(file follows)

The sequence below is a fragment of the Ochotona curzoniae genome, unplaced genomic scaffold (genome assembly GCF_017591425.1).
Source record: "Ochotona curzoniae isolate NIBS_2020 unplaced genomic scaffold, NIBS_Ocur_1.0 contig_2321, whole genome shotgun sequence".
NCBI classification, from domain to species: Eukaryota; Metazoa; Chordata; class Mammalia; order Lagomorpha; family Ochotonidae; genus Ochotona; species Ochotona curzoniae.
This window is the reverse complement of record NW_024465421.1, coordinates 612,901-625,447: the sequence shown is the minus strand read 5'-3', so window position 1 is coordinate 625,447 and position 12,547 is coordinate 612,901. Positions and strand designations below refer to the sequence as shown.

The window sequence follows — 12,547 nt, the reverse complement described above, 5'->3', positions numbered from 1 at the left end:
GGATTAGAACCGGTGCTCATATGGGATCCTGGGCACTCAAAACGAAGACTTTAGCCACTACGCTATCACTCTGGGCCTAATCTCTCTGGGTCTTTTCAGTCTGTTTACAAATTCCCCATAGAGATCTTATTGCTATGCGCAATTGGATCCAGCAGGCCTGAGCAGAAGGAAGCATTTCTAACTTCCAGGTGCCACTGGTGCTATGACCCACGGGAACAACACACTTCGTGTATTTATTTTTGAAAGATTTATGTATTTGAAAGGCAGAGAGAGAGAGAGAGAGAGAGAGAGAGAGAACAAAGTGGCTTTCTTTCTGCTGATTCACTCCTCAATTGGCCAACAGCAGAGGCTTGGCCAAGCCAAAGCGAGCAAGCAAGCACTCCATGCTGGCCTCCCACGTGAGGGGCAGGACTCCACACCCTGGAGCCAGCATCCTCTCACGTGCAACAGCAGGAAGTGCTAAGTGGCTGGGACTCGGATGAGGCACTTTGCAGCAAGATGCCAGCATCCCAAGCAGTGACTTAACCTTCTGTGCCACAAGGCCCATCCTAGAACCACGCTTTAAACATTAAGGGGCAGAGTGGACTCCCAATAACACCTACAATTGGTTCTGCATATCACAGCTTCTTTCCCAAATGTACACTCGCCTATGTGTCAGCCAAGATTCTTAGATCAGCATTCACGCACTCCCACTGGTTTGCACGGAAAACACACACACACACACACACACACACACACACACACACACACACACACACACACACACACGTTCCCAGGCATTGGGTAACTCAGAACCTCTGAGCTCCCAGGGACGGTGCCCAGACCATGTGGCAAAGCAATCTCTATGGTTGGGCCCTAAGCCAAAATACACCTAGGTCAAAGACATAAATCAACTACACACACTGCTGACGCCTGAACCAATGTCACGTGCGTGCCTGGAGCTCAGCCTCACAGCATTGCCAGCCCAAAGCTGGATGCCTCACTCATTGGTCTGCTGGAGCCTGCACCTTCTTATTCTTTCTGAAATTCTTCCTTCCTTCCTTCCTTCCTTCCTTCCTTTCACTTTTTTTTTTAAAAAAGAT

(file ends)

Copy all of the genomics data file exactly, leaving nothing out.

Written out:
The sequence below is a fragment of the Ochotona curzoniae genome, unplaced genomic scaffold (genome assembly GCF_017591425.1).
Source record: "Ochotona curzoniae isolate NIBS_2020 unplaced genomic scaffold, NIBS_Ocur_1.0 contig_2321, whole genome shotgun sequence".
NCBI classification, from domain to species: Eukaryota; Metazoa; Chordata; class Mammalia; order Lagomorpha; family Ochotonidae; genus Ochotona; species Ochotona curzoniae.
This window is the reverse complement of record NW_024465421.1, coordinates 612,901-625,447: the sequence shown is the minus strand read 5'-3', so window position 1 is coordinate 625,447 and position 12,547 is coordinate 612,901. Positions and strand designations below refer to the sequence as shown.

The window sequence follows — 12,547 nt, the reverse complement described above, 5'->3', positions numbered from 1 at the left end:
GGATTAGAACCGGTGCTCATATGGGATCCTGGGCACTCAAAACGAAGACTTTAGCCACTACGCTATCACTCTGGGCCTAATCTCTCTGGGTCTTTTCAGTCTGTTTACAAATTCCCCATAGAGATCTTATTGCTATGCGCAATTGGATCCAGCAGGCCTGAGCAGAAGGAAGCATTTCTAACTTCCAGGTGCCACTGGTGCTATGACCCACGGGAACAACACACTTCGTGTATTTATTTTTGAAAGATTTATGTATTTGAAAGGCAGAGAGAGAGAGAGAGAGAGAGAGAGAGAGAACAAAGTGGCTTTCTTTCTGCTGATTCACTCCTCAATTGGCCAACAGCAGAGGCTTGGCCAAGCCAAAGCGAGCAAGCAAGCACTCCATGCTGGCCTCCCACGTGAGGGGCAGGACTCCACACCCTGGAGCCAGCATCCTCTCACGTGCAACAGCAGGAAGTGCTAAGTGGCTGGGACTCGGATGAGGCACTTTGCAGCAAGATGCCAGCATCCCAAGCAGTGACTTAACCTTCTGTGCCACAAGGCCCATCCTAGAACCACGCTTTAAACATTAAGGGGCAGAGTGGACTCCCAATAACACCTACAATTGGTTCTGCATATCACAGCTTCTTTCCCAAATGTACACTCGCCTATGTGTCAGCCAAGATTCTTAGATCAGCATTCACGCACTCCCACTGGTTTGCACGGAAAACACACACACACACACACACACACACACACACACACACACACACACACACACACACACACGTTCCCAGGCATTGGGTAACTCAGAACCTCTGAGCTCCCAGGGACGGTGCCCAGACCATGTGGCAAAGCAATCTCTATGGTTGGGCCCTAAGCCAAAATACACCTAGGTCAAAGACATAAATCAACTACACACACTGCTGACGCCTGAACCAATGTCACGTGCGTGCCTGGAGCTCAGCCTCACAGCATTGCCAGCCCAAAGCTGGATGCCTCACTCATTGGTCTGCTGGAGCCTGCACCTTCTTATTCTTTCTGAAATTCTTCCTTCCTTCCTTCCTTCCTTCCTTCCTTTCACTTTTTTTTTTAAAAAAGAT